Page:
Thursday, February 7, 2013


Clinical Low Vision Evaluation. 

That is what we did the week we were getting better from the Flu. And the truth is, it was NOT very fun and I left feeling so down that I spent part of the evening in my bed crying.

So the CLVE was set up through the Foundation for Blind Children of Arizona. We went to a location that was LOADED with as many snow birds as could fit in one location. They were all trying on canes, and getting equipment and stuff for the Macular degeneration and glaucoma. Instead of books to read, they had CCTV’s available so you could read the magazines that were left on the counter. The wall was filled with AS SEEN ON TV keyboards. It was a blind persons dream.

Ty was totally cool with the CCTV’s and we read a few books we brought with us. I filled out the countless pages of paper work and his vision teacher came to met us. Her name is Jenny. Tyler calls her Jenny the Pirate.

To make sure that Ty was at the top of his participating game, we kept him home from school. He had only gone on Wednesday and Thursday because of the flu. Ty had a low low key day, and he was properly bribed to participate.

So what is a CLVE, well we sure as heck didn’t know. So this is what we learned.

  1. Intense background and medical history of the patient. In this case we actually struggled to get our doctors in Utah to provide us with a detail of ANYTHING. They just switched doctors and it was a real struggle so we went off the last detailed list of stuff that I had sent to school. Which in fact, was NOT what I had actually sent to school but lesson learned for me. Keep a better record. 
  2. Depth perception, color testing, contrast of color, light sensitivity, ability to process what they see. While that seems like a lot, most can be done in a series of a few tests.  He did really well and they were very hard for him to do. When things get hard for him, he does a few things that signal to me that we are going to meltdown soon. 
  3. Eye exam with the big chart. Ty does really well with these. He did what he could and then the sadness and meltdowns came into play. 
  4. A lot of the rest of the appointment was what was Tyler like in a school setting, home setting, a situational setting. This is where it gets more and more frustrating for me as the mom. They also talk about future goals, things that will be happening and things that won’t be happening. Things that we can see as progression and things we can see as he gets older and things that we can expect as he gets older.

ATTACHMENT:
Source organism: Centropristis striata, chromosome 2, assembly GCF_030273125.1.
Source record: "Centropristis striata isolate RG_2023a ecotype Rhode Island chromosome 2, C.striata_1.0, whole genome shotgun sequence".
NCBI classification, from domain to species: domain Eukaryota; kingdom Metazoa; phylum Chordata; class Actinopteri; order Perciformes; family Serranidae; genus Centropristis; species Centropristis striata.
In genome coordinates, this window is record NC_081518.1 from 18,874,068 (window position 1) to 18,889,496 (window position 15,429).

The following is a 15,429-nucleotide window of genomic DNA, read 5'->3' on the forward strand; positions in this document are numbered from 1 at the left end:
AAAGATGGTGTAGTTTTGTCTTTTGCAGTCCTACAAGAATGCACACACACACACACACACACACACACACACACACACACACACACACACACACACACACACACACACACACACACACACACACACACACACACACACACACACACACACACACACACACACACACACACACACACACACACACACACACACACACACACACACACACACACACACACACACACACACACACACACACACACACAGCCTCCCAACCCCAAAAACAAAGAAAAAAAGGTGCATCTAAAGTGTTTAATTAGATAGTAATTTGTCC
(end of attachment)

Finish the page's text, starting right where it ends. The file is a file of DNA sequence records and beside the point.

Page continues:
The purpose of the CLVE was to get a specific piece of equipment that can go with Tyler throughout school. It will enlarge his papers, allow him to write, and also allows the computer to help him read when his eyes are to tired to continue to do so. Right now, he is minimal things that require long term memory to read, so it isn’t as much of an issue. But later in life, it will be. Especially when chapter books and texts books come into play. For now he needs basics, but he needs something basic and then some. 

Ty will be getting a Davinci CCTV for his class and it should follow him through school at the district. We are pretty impressed with the Davinci and really like it. It has way more features than he needs right this second in time but as he grows older he will need what it has to offer. 

We have found he has a severe sensitivity to light and should be wearing sunglasses, but transition lenses don’t come in his prescription and getting him to willingly change into sunglasses is a joke. And because his vision is crappy even with correction, he fights us to even wear those. 

His eye sight with correction is still really bad. He is known to have about 20/500 vision. That is REALLY bad. The picture below is what he sees even with correction. 

For now we work with Jenny, the pirate, Tyler’s vision teacher. She helps everyone enlarge everything and make sure that it is in the size he needs and how to help him do better. 

Ty doesn’t notice he can’t see, He pretends he can. People don’t realize he can’t see. We are trying to accommodate him in every way possible and to help others adapt to him in whatever way possible. My calling at church is his teacher, which has opened up a dialogue with the Church’s disabilities department to get some better visual impairment products and books. We are also trying to figure out what we can do to provide him with the stuff we need here at home. 

So don’t get to alarmed when he doesn’t know who you are or he wants to touch you or comes up really close. He is super smart and will remember who you are. He is also learning to get to the park on his bike with no help ( of course he won’t ever be able to go without someone following him because he can’t see cars coming down the street!) but he is doing really well navigating in a world that was not meant to be seen in the dark. 


Rachel said...

Found your blog via Love That Max and enjoyed reading this post (my daughter also had ROP as a result of her severe prematurity). Thanks for sharing and looking forward to following your blog! =)

Rachel said...

I'm back again b/c I nominated you for a Liebster Award, Special Needs edition...just something fun to get to know others better! =) to participate go here: